GENEVA, Nov 26 (Reuters) - Greenhouse gas emissions surged to a record level last year and world temperatures could rise more than twice the globally agreed warming limit if nothing is done, a U.N. report showed on Tuesday.
The “Emissions Gap Report” is one of several studies released ahead of U.N. climate talks in Madrid next week aimed at spurring world leaders to limit climate change.
It measures the amount of emissions cuts needed to limit global temperature rises to 1.5 degrees Celsius above pre-industrial levels, as agreed in the key 2015 Paris Agreement. The U.N. Intergovernmental Panel on Climate change last year warned of huge global changes if that target is not met, such as the loss of nearly all coral reefs and most Arctic sea ice.
“As things stand, temperatures can be expected to rise by 3.2 C this century, bringing wide-ranging and destructive climate impacts,” according to the report summary by the U.N. Environment Programme (UNEP).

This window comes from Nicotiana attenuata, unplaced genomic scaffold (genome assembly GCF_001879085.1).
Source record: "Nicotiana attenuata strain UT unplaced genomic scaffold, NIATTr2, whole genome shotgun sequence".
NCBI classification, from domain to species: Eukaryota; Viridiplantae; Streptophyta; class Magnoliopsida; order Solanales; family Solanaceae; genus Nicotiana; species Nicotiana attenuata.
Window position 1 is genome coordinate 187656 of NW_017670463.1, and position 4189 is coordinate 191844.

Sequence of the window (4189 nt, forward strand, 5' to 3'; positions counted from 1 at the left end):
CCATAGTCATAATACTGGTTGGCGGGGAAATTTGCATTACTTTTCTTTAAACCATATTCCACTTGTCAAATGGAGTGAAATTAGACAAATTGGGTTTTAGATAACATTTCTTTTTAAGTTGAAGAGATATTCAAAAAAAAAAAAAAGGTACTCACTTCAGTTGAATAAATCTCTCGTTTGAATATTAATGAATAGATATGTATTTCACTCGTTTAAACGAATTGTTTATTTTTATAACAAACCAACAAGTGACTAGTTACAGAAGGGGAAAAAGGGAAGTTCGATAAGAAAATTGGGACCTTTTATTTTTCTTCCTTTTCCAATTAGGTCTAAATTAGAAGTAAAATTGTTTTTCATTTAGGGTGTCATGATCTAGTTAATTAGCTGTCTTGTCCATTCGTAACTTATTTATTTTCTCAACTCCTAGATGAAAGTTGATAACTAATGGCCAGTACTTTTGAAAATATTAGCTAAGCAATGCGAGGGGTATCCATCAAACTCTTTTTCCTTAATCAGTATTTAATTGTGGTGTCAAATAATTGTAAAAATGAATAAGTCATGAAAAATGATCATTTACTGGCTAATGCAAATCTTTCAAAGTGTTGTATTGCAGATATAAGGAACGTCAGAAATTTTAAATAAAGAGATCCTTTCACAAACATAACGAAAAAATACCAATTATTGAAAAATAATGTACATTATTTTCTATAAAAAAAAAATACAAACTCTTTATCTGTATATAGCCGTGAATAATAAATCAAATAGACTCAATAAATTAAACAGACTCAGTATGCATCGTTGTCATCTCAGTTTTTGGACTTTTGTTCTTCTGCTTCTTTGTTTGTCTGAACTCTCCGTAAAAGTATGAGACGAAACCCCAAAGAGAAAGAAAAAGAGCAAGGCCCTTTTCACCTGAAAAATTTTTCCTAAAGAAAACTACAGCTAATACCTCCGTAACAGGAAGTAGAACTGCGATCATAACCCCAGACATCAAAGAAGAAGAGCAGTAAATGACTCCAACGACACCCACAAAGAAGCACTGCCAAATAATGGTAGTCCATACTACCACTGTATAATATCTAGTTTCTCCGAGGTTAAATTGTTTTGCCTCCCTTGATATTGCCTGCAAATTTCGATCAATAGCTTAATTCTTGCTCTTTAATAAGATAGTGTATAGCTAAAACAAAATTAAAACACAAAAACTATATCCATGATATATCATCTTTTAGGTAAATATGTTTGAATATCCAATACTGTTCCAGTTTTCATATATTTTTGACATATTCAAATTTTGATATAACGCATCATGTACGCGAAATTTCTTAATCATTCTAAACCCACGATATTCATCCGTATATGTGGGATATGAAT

He said the safest temperature threshold set in Paris of 1.5C was still possible but would require emissions cuts of 7.6% a year between 2020-2030. For 2C, it would mean annual cuts of 2.7%.
“It’s going to be really, really challenging,” Christensen said. “The longer you wait, the more difficult it becomes.” The report showed that emissions, including those from land-use change such as deforestation, have not yet peaked and rose to a record 55.3 gigatonnes of carbon dioxide equivalent in 2018.
Countries face a 2020 deadline to set more ambitious emissions cut pledges. The report named the United States as one of several large emitters alongside Brazil and Japan falling short of its own targets, or Nationally Determined Contributions (NDCs). This month, the Trump administration filed paperwork to withdraw from the Paris Agreement in the first step of a formal withdrawal process.
Christensen said some of those that met their targets comfortably, such as Turkey and Russia, should tighten them significantly.
Reporting by Emma Farge; additional reporting by Stephanie Nebehay; editing by Nina Chestney and Lisa Shumaker